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CAUGHT UP IN A SPHERE: AN INTERVIEW WITH POLLY SCATTERGOOD

interview by Michael McCarthy

On May 1st, Polly Scattergood of solo and onDeadWaves fame will release her breath-taking new solo album, In This Moment. It features 12 tracks that each tell their own story, which one might breathe in like unique snapshots. These scenes portray everything from hospital waiting rooms to Viking sea burials to simpler things like the flowers that bloomed where she grew up. Polly is a new mother and there are tender songs, such as “Pearl” and “Bloom,” inspired by that as well. Whereas her last solo album, Arrows, was in the electronic vein, In This Moment is a rather organic-sounding record, produced largely with live instruments, and even features some assorted field recordings like the sound of crackling flames on “Fires.” In that respect, it’s almost the antithesis of Arrows, but Polly never makes the same record twice so it should come as no surprise to her longtime fans that she’s turned things upside down this time around. The album opens with one of its boldest and most powerful tracks, “Red,” which happens to be the longest song on the record, clocking in at 7:15. Many artists would bury a track this long at the end of an album, but Polly very much takes a head on approach with In This Moment.

Lyrically, Polly remains as brutally honest as ever on the new album, never pulling any punches, even when singing about deeply personal things like the death of a dear friend on “After You.” (“Tell me why do you insist on dying every time I close my eyes,” she sings about the painful experience.) One of my favorite tracks, “Clouds,” is about accepting whatever is happening in your life and that life goes on. (“The sea stays blue and the sun keeps on rising again and the waves they roll.”) The album is full of similarly vivid images to paint your imagination more colors than a 64 pack of Crayola Crayons. Suffice to say, it is not to be missed. On the contrary, it’s one of the lushest and emotive records you’ll hear all year.

I know you’ve since moved to the Kent coast, but a few years ago you had moved from London to the desert of Fuerteventura in the Canary Islands. What prompted you to choose Fuerteventura? Had you visited there before?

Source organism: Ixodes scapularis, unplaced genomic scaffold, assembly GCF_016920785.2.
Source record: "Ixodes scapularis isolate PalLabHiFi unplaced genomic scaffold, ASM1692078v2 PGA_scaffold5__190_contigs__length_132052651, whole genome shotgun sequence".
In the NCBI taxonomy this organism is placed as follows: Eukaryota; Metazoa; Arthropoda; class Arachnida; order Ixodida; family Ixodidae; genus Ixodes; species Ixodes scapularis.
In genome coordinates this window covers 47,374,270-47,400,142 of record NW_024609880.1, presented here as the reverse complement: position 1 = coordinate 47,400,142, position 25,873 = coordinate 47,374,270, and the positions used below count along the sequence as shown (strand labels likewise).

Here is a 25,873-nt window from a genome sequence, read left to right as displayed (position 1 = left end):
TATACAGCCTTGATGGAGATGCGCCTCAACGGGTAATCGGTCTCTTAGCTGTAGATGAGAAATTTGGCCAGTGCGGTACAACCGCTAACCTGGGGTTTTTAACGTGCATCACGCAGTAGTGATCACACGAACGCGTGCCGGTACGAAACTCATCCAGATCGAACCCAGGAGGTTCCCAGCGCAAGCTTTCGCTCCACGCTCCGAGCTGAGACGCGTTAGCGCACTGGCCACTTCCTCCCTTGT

I loved the warmth, Fuerteventura has such an expansive and magical landscape, you can drive and feel like you are on the edge of the earth. We quickly made friends, I found the spirit of the people living there to be really great, lots of inspiring interesting and creative people, lots of outdoor living.

Was this your first time residing on an island? 

I’m from the UK so actually everywhere I’ve ever lived has been an island.

When we did our January 2014 e-mail interview, I asked if you preferred the city or the country and you said you were “a city girl at heart.” Did that change?

Not really, London will always hold a special place in my heart, but I think in life it’s important to keep moving, trying new things, experiencing new places, I had been living in London since I was 16, the move out was long overdue. Now, 6 years on from that 2014 interview, I am not sure if I would go back. I love the space I have now, at the time of that interview I think I thought to get good art and culture you had to live in a city, but now I realize that’s not the case at all, you just have to seek it out harder.

You’ve said that one of the things you wanted to do when you moved to Fuerteventura was “disappear.” What was causing you to feel that way?

A mixture of personal things had happened, London life had taken its toll a little, I felt pressure and stresses like every artist does when living in a city trying to be creative but with rising costs. We left at a time the country seemed to be very divided and there was quite a hostile political atmosphere. So it was a real combination of things, but it was the right time to go, while the memories were still happy.

In what ways was life on the island what you expected and in what ways was it different?

It was a much simpler way of life, to get a coffee I would ride my bike 5k to Lajares, it was very different to Kentish Town, the C2 bus was replaced by the sound of the sea, I was talking to Glenn about what keeps drawing us to the island, and one thing (amongst many) is the expansive space and the lack of advertising, in the UK we are constantly bombarded with adverts, and posters, TV, Magazines, but over there, it was just so much less intense, it allowed my mind to just be a bit calmer. I think I was more in tune with my surroundings, I’d hear the bells from the goats, enjoy the warmth of the sand it was completely different to my entire London existence, it was a healthier lifestyle, family focussed and calmer. No partying or late nights, no stresses, I would sleep early and wake early.